The term non-market failures is less used, even though the corresponding phenomena are well known - from developing and developed as well as from centrally planned and market economies. Besides the agency problems the term refers to problems arising in political bodies, state bureaucracies, public and semi-public enterprises as well as in non-governmental organisations such as non-profit research and development organisations, foundations, charities, political and grass-roots organisations where the funds to sustain their activities usually are not earned in the market. In this case, there is no built-in mechanism (market competition) to eliminate organisations which cannot cope properly with the second type of non-market failures as well as with other sources of inefficiency, ineffectiveness, and redundancies.
In the case of a water economy sector, politicians and decision-makers in public and semi-public entities involved in regulating the provision and financing of water and water related goods and services deal with a natural resource belonging to the state (water) and with financial resources, provided mainly by tax-payers and by international finance institutions, generally from loans under very soft conditions. Handling these resources means power, influence, reputation. Besides the incomes earned, there might be rents involved, sometimes even payments beyond the line of legality. Any changes taking place in the existing system of regulating access to water, to tax money or aid will mean an impact on these items or, at least an impact on stakeholder perceptions of the changes in these items concerning their particular stakes, i.e. their expected gains and losses. Thus, in the case of the introduction of a new water fee system there might be stakeholders who try to block or promote specific instruments for funding irrigation infrastructure or water pricing (see e.g., Repetto, 1988).
Lobbying, rent-seeking, or corruption are some phenomena relating to this first type of non-market failure due to self serving behavioural patterns of politicians and bureaucrats. Features of neo-classical theory have been applied to the analysis of these non-market failures in government bureaucracies and political institutions by political scientists of the Public Choice and New Political Economy (NPE) schools of thought. The subject of analysis is the individual motivational structure in the political realm, with methodological individualism, individual preferences and utility maximising of political actors being elements corresponding to neo-classical economic theory  . Voices have been raised, however, against oversimplified policy conclusions from these theories. Their ‘profoundly cynical view of the state in developing countries’ (TOYE) has been criticised as well as the corresponding bias of neo-liberal policies towards market-orientation, state-minimalism and privatisation of natural resources promoted by international development finance institutions (‘Washington Consensus’)  .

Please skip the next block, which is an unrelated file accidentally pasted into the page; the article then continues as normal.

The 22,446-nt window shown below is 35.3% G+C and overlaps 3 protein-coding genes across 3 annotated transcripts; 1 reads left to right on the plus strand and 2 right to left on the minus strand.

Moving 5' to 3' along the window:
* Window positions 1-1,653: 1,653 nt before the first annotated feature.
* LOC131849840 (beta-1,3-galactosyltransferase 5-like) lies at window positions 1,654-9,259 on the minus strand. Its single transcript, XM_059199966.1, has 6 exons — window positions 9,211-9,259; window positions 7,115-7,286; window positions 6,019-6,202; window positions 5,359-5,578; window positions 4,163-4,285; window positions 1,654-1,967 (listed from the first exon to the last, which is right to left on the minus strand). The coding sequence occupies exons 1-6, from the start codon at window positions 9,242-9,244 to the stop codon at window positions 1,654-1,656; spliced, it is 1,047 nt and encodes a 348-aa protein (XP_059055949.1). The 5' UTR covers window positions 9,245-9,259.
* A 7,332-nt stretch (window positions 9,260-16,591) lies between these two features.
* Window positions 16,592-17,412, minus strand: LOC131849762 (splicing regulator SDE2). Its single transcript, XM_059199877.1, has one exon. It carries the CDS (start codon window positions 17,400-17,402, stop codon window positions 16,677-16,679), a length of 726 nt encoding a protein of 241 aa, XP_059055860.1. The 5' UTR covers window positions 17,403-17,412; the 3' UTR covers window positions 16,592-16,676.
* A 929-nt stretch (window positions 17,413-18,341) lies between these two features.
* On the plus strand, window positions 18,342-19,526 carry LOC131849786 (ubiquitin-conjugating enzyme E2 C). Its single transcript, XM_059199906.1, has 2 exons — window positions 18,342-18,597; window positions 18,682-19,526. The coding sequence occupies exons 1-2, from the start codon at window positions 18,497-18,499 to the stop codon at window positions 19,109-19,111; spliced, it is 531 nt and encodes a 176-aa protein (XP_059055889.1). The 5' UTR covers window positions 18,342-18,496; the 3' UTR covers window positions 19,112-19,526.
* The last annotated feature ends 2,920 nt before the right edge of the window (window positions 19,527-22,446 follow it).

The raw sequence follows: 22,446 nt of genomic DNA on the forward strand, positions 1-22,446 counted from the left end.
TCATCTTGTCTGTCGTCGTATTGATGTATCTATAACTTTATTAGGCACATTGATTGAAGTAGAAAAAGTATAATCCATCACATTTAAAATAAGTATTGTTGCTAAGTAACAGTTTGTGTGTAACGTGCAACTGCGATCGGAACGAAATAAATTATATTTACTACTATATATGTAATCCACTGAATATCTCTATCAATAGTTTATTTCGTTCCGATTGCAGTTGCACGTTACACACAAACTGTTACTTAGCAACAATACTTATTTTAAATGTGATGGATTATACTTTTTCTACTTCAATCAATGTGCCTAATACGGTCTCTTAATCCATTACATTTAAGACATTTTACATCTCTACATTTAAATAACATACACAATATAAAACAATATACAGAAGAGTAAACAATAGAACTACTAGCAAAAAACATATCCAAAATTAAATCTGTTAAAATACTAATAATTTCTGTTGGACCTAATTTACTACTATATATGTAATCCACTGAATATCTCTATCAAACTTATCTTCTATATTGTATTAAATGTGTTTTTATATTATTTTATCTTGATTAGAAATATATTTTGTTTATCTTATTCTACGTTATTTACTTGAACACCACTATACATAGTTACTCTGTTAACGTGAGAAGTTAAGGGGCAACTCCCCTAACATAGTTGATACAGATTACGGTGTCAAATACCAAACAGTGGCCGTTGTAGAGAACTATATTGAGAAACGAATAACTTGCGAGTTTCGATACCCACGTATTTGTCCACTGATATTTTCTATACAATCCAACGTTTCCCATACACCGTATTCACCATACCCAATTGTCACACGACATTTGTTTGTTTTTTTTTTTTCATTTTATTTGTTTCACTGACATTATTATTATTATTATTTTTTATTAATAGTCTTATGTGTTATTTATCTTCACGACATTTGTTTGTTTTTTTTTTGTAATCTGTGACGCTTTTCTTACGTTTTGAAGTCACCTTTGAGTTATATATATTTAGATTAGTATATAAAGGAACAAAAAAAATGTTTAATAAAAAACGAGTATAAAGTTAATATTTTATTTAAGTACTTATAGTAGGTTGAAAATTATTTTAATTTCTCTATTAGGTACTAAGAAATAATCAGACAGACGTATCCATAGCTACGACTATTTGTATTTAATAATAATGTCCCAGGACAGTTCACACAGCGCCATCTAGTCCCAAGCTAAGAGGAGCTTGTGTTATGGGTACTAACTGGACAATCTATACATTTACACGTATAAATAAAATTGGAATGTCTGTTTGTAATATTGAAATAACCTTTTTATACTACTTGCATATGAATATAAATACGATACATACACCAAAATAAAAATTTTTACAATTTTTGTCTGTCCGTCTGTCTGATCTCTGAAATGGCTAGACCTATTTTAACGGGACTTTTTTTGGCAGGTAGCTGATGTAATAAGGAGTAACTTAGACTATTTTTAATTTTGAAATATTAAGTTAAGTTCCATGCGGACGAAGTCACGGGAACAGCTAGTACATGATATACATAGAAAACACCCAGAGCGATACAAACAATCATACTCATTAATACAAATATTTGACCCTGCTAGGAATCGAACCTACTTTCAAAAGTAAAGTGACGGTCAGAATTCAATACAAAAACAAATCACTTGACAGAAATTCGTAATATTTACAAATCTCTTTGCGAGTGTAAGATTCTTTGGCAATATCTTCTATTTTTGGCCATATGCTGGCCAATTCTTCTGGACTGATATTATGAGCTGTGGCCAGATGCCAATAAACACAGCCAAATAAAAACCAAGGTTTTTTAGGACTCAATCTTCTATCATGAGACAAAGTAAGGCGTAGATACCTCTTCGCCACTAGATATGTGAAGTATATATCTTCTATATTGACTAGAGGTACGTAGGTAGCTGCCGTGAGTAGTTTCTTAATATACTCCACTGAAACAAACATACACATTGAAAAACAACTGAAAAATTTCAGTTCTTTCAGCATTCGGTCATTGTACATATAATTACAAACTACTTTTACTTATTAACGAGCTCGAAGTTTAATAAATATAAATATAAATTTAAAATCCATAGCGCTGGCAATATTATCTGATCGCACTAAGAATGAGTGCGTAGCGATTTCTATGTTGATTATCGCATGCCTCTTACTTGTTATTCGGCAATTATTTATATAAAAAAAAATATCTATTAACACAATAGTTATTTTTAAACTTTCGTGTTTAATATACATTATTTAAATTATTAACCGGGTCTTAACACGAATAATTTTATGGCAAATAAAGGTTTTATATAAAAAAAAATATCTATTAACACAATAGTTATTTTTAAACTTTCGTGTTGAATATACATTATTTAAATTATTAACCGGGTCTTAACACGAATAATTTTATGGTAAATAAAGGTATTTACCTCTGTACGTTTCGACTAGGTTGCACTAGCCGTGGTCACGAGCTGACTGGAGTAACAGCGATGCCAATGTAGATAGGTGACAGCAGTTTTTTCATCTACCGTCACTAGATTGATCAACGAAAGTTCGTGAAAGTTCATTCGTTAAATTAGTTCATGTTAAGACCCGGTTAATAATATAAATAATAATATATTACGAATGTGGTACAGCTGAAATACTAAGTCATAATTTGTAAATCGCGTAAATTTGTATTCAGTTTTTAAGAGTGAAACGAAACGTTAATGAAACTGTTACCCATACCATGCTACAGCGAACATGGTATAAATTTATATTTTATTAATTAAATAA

On the other hand, the disjunction between costs and revenues in non-market organisations, i.e. organisations which do not sustain themselves by selling goods and services in the market, has been pointed out by WOLF (1988) as the main source of non-market failure in government agencies. “The predominant and ineluctable source of non-market failure lies precisely in those circumstances that provide the rationale for non-market activity in the first place” (Wolf, 1988: 63). He sees the lack of a mechanism to eliminate inefficient and ineffective providers comparable to the competition and price mechanism in the market as a source of redundant and rising costs inherent in public as well as other non-market organisations and describes internalities and organisational goals as well as derived externalities, as other sources of non-market failures, with power and privilege leading to distributional inequities  .
Considering the similar source of non-market failure in non-governmental, non-profit or charity organisations (NGO), it does not surprise that the run of international development finance institutions to working with NGOs as intermediaries between the state and local organisations and as providers of goods and services to beneficiaries of aid seems to be over. Donors as well as NGOs themselves are increasingly aware of the inherent sources of non-market failure in NGOs. They try to cope with problems of non-market failure, e.g. by introducing mechanisms of tendering for service contracts. As mentioned earlier, this way competition for markets releases the beneficial forces turning private vices into public virtues, as Adam SMITH described some 225 years ago the positive function (‘invisible hand’) of markets. But even linked to the market, there are still the other sources of non-market failures, the agency problems mentioned earlier. COASE and WILLIAMSON have pointed to these problems and to the solution: attaining an appropriate mixture of the market and the non-market for a specific sector or industry avoiding their specific failures and minimising transaction costs.